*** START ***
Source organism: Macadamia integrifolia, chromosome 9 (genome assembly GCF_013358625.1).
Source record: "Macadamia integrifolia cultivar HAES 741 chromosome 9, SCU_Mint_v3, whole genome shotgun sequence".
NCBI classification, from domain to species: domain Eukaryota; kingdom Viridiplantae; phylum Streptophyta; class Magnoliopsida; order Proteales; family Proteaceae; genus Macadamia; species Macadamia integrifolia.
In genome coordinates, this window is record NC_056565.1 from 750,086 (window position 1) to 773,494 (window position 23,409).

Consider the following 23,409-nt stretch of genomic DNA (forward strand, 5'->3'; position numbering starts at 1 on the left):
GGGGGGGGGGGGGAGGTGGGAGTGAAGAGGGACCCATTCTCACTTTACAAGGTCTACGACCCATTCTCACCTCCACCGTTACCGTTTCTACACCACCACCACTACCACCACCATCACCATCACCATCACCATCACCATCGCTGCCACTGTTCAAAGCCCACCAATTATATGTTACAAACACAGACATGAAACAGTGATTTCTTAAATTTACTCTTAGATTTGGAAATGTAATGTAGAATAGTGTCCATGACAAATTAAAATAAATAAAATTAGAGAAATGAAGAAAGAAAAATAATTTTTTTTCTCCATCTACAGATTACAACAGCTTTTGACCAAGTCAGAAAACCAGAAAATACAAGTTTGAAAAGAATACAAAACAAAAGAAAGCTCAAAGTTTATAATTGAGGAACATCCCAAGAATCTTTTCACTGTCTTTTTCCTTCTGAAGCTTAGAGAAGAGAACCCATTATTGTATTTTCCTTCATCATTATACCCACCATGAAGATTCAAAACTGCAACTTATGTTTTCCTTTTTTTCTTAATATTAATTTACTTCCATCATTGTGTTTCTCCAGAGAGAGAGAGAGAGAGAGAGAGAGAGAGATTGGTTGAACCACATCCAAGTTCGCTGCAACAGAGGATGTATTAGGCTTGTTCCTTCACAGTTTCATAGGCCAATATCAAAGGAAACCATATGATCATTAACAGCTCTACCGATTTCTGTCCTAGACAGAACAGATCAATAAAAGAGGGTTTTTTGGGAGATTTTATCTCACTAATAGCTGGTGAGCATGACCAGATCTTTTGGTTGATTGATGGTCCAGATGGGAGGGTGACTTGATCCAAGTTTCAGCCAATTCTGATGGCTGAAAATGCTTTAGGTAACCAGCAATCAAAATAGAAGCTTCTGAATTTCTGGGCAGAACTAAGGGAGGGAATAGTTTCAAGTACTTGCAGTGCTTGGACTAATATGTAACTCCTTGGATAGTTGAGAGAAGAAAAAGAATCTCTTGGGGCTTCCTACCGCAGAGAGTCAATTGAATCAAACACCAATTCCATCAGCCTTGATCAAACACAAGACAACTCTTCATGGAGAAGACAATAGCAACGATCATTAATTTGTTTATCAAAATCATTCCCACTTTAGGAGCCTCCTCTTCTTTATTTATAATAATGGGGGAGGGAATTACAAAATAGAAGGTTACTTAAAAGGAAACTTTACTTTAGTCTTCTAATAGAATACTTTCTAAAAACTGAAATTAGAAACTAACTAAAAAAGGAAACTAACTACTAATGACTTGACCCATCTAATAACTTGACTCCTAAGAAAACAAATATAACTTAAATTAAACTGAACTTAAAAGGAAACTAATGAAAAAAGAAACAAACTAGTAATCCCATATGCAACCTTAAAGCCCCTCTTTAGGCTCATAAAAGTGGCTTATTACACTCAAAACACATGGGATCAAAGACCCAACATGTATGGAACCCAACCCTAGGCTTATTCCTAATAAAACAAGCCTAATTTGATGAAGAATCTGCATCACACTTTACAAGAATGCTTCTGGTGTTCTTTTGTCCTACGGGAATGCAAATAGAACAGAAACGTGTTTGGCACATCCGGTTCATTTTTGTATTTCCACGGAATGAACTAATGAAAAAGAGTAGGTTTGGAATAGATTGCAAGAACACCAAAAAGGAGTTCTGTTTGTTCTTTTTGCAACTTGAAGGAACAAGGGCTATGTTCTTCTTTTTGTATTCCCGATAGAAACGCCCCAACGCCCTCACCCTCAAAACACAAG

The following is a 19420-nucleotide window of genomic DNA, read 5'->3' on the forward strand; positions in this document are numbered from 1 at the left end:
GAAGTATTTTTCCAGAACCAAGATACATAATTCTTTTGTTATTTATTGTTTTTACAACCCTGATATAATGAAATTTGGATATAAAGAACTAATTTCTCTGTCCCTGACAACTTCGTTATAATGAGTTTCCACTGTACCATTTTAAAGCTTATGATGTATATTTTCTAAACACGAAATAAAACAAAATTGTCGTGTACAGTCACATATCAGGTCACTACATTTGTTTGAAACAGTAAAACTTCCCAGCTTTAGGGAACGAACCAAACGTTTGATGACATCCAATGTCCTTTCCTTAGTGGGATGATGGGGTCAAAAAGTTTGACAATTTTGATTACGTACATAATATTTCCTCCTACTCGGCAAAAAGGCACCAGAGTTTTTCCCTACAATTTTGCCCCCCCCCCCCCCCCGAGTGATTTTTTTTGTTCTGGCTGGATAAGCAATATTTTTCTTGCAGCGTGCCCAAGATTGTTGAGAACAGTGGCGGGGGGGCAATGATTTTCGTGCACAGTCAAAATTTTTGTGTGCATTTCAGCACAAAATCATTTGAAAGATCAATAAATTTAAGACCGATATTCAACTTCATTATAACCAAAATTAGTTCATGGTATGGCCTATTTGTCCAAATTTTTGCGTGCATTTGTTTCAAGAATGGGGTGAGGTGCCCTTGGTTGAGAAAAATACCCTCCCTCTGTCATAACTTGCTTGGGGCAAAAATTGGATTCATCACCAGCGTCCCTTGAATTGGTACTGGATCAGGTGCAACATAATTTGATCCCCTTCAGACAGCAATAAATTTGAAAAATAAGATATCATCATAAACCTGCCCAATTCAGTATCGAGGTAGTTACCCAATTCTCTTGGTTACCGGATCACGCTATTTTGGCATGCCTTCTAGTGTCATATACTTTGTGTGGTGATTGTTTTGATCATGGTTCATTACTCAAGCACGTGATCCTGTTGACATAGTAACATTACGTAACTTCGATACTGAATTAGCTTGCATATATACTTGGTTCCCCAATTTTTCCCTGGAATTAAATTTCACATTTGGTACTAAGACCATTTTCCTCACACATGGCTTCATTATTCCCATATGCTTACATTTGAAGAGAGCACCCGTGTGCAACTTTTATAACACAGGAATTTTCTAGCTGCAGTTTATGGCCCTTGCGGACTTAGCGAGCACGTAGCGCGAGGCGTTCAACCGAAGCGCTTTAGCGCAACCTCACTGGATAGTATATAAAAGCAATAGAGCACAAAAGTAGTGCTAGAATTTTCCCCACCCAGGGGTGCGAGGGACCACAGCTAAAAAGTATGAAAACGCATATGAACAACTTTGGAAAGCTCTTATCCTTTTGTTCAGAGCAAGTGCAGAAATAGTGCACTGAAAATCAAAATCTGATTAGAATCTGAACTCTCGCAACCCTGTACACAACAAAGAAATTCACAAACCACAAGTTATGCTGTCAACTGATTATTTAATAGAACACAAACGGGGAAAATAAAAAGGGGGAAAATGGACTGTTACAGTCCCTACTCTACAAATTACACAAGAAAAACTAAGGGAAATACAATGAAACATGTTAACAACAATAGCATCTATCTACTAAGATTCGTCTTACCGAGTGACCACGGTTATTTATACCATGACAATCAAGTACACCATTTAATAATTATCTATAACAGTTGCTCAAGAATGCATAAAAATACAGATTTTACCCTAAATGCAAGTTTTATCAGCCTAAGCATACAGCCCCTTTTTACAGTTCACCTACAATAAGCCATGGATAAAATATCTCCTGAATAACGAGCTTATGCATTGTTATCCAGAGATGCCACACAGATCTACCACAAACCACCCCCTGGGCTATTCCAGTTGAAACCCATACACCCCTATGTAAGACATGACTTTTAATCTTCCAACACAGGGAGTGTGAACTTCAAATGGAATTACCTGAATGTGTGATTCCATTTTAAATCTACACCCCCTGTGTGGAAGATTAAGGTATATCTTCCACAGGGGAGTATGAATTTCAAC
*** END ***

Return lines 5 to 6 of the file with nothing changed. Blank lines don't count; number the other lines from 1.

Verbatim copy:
Consider the following 23,409-nt stretch of genomic DNA (forward strand, 5'->3'; position numbering starts at 1 on the left):
GGGGGGGGGGGGGAGGTGGGAGTGAAGAGGGACCCATTCTCACTTTACAAGGTCTACGACCCATTCTCACCTCCACCGTTACCGTTTCTACACCACCACCACTACCACCACCATCACCATCACCATCACCATCACCATCGCTGCCACTGTTCAAAGCCCACCAATTATATGTTACAAACACAGACATGAAACAGTGATTTCTTAAATTTACTCTTAGATTTGGAAATGTAATGTAGAATAGTGTCCATGACAAATTAAAATAAATAAAATTAGAGAAATGAAGAAAGAAAAATAATTTTTTTTCTCCATCTACAGATTACAACAGCTTTTGACCAAGTCAGAAAACCAGAAAATACAAGTTTGAAAAGAATACAAAACAAAAGAAAGCTCAAAGTTTATAATTGAGGAACATCCCAAGAATCTTTTCACTGTCTTTTTCCTTCTGAAGCTTAGAGAAGAGAACCCATTATTGTATTTTCCTTCATCATTATACCCACCATGAAGATTCAAAACTGCAACTTATGTTTTCCTTTTTTTCTTAATATTAATTTACTTCCATCATTGTGTTTCTCCAGAGAGAGAGAGAGAGAGAGAGAGAGAGAGATTGGTTGAACCACATCCAAGTTCGCTGCAACAGAGGATGTATTAGGCTTGTTCCTTCACAGTTTCATAGGCCAATATCAAAGGAAACCATATGATCATTAACAGCTCTACCGATTTCTGTCCTAGACAGAACAGATCAATAAAAGAGGGTTTTTTGGGAGATTTTATCTCACTAATAGCTGGTGAGCATGACCAGATCTTTTGGTTGATTGATGGTCCAGATGGGAGGGTGACTTGATCCAAGTTTCAGCCAATTCTGATGGCTGAAAATGCTTTAGGTAACCAGCAATCAAAATAGAAGCTTCTGAATTTCTGGGCAGAACTAAGGGAGGGAATAGTTTCAAGTACTTGCAGTGCTTGGACTAATATGTAACTCCTTGGATAGTTGAGAGAAGAAAAAGAATCTCTTGGGGCTTCCTACCGCAGAGAGTCAATTGAATCAAACACCAATTCCATCAGCCTTGATCAAACACAAGACAACTCTTCATGGAGAAGACAATAGCAACGATCATTAATTTGTTTATCAAAATCATTCCCACTTTAGGAGCCTCCTCTTCTTTATTTATAATAATGGGGGAGGGAATTACAAAATAGAAGGTTACTTAAAAGGAAACTTTACTTTAGTCTTCTAATAGAATACTTTCTAAAAACTGAAATTAGAAACTAACTAAAAAAGGAAACTAACTACTAATGACTTGACCCATCTAATAACTTGACTCCTAAGAAAACAAATATAACTTAAATTAAACTGAACTTAAAAGGAAACTAATGAAAAAAGAAACAAACTAGTAATCCCATATGCAACCTTAAAGCCCCTCTTTAGGCTCATAAAAGTGGCTTATTACACTCAAAACACATGGGATCAAAGACCCAACATGTATGGAACCCAACCCTAGGCTTATTCCTAATAAAACAAGCCTAATTTGATGAAGAATCTGCATCACACTTTACAAGAATGCTTCTGGTGTTCTTTTGTCCTACGGGAATGCAAATAGAACAGAAACGTGTTTGGCACATCCGGTTCATTTTTGTATTTCCACGGAATGAACTAATGAAAAAGAGTAGGTTTGGAATAGATTGCAAGAACACCAAAAAGGAGTTCTGTTTGTTCTTTTTGCAACTTGAAGGAACAAGGGCTATGTTCTTCTTTTTGTATTCCCGATAGAAACGCCCCAACGCCCTCACCCTCAAAACACAAG